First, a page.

would have resulted in a rate of 3.5 in 1924. Gun control
obviously reduced this to 0.8 :-)

It is more interesting to investigate the possible effects of WWI. It
is possible to roughly control for the effects of many young males
being overseas. From “Australia During the War” I computed the
percentage of males 18-44 in NSW who had enlisted by the middle of
each war year:

1914  0
1915 13
1916 27
1917 34
1918 38

(It is chilling to see that 5% of males 18-44 died in the war. “Lest
we forget”.)

According to “Homicide: the Social Reality”, 75% of homicides in NSW
are committed by males 18-44, so we would expect a 38*.75% reduction
in the homicide rate in 1918 because of fewer killers being around.
(This probably underestimates the effect, since proportionately more
killers are younger, and more likely to enlist.)
We can compute adjusted homicide rates for the war years, controlling
for this effect. Here is 1910-20, using the adjusted rates

 10  11  12  13  14  15  16  17  18  19  20
2.6 2.7 2.4 2.1 2.4 2.9 2.6 2.6 2.0 2.7 2.7

and here is 1900-30 in an ascii graph

3      *  
2.8             
2.6
2.4 * 2.2 * 2.0 * 1.8 * * 1.6 * 1.4 1.2 1.0 * * 0.8
0 1 2 3 0123456789012345678901234567890

It does not appear that that the 1919-20 values are particularly
different from the preceding years, but let’s investigate further the
possibility that there was a homicide increase associated with
returning servicemen that lasted just two years.

Such a phenomenon would presumably also occur in other countries that
participated in WWI. Here are homicide figures for all the relevant
countries from “Violence and Crime in Cross National Perspective”
(figures are convictions in some countries, so are not comparable
across countries)

    England Germany       Japan Scotland
          Australia     Italy    Portugal    USA
1911  0.81  0.74  0.52  8.88  3.09  2.05  0.68   6.6
1912  0.86  1.08  0.55  9.83  3.17  2.16  0.85   6.5
1913  0.91  1.12  0.55  9.52  3.82  2.79  0.66   7.2
1914  0.74  1.20  0.63  8.36  3.88  2.97  0.65   7.3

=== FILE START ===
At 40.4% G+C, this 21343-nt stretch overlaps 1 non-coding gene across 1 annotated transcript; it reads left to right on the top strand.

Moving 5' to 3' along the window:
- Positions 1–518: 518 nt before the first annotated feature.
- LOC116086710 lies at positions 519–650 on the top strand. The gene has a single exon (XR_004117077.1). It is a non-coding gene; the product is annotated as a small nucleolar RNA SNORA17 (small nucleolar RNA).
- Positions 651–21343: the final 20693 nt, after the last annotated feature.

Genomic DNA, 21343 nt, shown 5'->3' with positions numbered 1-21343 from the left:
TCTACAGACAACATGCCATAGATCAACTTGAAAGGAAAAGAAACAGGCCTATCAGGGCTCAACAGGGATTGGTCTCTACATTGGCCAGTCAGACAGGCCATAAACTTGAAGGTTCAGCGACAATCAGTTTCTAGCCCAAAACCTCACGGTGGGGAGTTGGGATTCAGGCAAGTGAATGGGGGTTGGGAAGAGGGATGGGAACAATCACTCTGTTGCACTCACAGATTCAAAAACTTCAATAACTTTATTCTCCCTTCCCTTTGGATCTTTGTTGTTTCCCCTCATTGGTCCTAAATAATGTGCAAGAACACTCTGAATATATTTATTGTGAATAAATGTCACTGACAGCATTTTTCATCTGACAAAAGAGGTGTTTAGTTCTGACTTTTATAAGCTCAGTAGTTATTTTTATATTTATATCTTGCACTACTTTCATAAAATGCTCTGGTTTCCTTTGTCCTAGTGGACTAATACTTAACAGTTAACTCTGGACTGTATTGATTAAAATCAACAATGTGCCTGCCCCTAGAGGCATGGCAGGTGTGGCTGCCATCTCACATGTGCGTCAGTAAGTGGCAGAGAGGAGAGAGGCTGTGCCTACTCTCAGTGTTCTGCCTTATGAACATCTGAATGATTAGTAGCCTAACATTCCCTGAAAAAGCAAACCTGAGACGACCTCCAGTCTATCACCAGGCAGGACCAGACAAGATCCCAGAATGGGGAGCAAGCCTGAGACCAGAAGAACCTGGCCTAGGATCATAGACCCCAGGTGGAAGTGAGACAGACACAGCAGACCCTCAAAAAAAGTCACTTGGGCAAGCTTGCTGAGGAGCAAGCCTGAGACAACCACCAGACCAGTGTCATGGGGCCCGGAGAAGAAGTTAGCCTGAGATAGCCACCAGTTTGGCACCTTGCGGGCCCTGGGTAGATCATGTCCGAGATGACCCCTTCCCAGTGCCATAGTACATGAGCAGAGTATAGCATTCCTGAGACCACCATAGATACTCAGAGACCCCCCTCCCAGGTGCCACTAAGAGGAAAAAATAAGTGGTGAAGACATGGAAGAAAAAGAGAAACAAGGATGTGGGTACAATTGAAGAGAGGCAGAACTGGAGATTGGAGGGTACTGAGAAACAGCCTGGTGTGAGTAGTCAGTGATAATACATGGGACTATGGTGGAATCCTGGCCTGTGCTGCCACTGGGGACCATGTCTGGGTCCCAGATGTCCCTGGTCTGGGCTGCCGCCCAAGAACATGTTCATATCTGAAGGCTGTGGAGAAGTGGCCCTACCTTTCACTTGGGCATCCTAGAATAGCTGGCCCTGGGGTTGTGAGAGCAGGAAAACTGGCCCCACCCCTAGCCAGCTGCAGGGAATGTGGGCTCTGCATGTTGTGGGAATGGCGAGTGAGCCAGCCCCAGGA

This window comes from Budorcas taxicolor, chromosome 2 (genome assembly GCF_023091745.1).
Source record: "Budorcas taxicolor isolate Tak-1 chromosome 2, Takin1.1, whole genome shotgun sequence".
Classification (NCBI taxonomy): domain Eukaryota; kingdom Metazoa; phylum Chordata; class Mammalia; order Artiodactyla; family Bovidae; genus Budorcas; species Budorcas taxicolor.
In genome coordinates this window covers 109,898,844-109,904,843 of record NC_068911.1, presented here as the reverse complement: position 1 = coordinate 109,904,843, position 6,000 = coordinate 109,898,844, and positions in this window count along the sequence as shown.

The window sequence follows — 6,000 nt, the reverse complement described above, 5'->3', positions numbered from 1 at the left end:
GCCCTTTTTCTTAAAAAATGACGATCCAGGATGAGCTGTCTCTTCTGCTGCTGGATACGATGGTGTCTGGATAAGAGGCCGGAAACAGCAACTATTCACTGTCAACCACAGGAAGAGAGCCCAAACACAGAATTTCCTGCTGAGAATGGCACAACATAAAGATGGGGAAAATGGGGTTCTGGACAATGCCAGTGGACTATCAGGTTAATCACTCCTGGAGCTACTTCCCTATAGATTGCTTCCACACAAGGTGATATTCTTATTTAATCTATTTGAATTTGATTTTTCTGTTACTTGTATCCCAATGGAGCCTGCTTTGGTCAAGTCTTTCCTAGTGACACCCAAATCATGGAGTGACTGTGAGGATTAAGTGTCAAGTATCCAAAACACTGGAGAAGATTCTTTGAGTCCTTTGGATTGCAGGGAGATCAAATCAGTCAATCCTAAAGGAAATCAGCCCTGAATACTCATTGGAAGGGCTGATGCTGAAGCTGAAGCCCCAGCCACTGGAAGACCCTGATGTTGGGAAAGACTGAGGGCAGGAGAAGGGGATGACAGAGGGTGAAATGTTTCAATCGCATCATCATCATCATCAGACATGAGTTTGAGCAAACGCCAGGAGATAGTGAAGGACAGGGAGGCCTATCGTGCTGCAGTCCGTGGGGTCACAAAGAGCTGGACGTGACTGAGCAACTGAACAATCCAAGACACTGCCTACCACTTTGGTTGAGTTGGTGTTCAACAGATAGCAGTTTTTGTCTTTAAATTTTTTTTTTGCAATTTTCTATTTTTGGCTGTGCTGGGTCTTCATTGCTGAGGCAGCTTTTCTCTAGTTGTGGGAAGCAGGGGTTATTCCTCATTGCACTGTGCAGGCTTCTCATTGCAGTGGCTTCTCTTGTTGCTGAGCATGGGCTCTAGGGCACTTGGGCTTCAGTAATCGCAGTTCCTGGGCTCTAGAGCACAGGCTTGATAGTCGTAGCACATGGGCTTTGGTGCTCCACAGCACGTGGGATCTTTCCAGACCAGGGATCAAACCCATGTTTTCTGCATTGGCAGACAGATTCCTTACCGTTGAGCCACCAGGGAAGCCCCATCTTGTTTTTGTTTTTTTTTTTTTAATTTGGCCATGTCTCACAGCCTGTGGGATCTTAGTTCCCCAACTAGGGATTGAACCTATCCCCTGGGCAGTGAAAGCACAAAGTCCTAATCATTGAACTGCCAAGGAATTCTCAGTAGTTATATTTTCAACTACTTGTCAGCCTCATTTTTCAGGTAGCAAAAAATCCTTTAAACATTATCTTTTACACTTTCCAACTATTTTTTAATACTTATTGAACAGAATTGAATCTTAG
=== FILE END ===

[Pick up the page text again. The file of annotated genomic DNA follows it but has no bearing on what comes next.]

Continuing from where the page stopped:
1915  0.74  0.82  0.53  8.21  3.47  2.44  0.94   6.9
1916  0.70  0.71  0.28  6.69  3.53  2.48  0.92   7.1
1917  0.61  0.59  0.27  6.05  3.59  2.43  0.48   7.6
1918  0.55  0.41  0.24  5.41  3.42  2.49  0.48   6.8

1919 0.80 0.91 0.29 8.42 3.52 2.81 0.78 7.5 1920 0.84 0.71 0.70 13.6 3.34 3.50 0.84 7.1

1921 0.66 0.84 0.98 15.37 3.31 3.50 0.72 8.5 1922 0.64 0.82 1.01 16.69 3.29 3.54 0.68 8.4 1923 0.67 0.53 0.85 14.44 4.30 3.01 0.66 8.1 1924 0.67 0.58 0.67 11.14 3.97 3.04 0.68 8.4 1925 0.75 0.69 0.96 11.11 4.04 2.97 0.86 8.6 1926 0.72 0.61 0.90 8.99 4.36 3.13 0.72 8.8 1927 0.71 0.73 0.91 7.43 4.01 2.66 1.05 8.7 1928 0.65 0.67 0.79 5.89 3.70 2.84 0.85 8.8 1929 0.73 0.75 0.63 5.28 3.22 3.77 0.95 8.5 1930 0.72 0.45 0.65 5.28 3.58 3.15 0.66 9

Some places had no increase after the war (Japan, Portugal), other
places did have an increase that lasted at least into the mid 20s
(Germany, Italy, USA). Only England and Scotland followed a similar
pattern to NSW, of a drop after 1920. However, gun control was
introduced into these two countries in 1920. Hmmm.

I don’t think I’m particularly prone to self-delusion or suspension of
the reasoning powers, but nor am I prone to using a carefully-selected
subset of my data to support an otherwise indefensible position.

It seems to me that you did just that.

Please note that my comments about self-delusion were not intended as
a flame but an attempt to communicate the way all this talk about the
rate declining before 1920 makes me feel.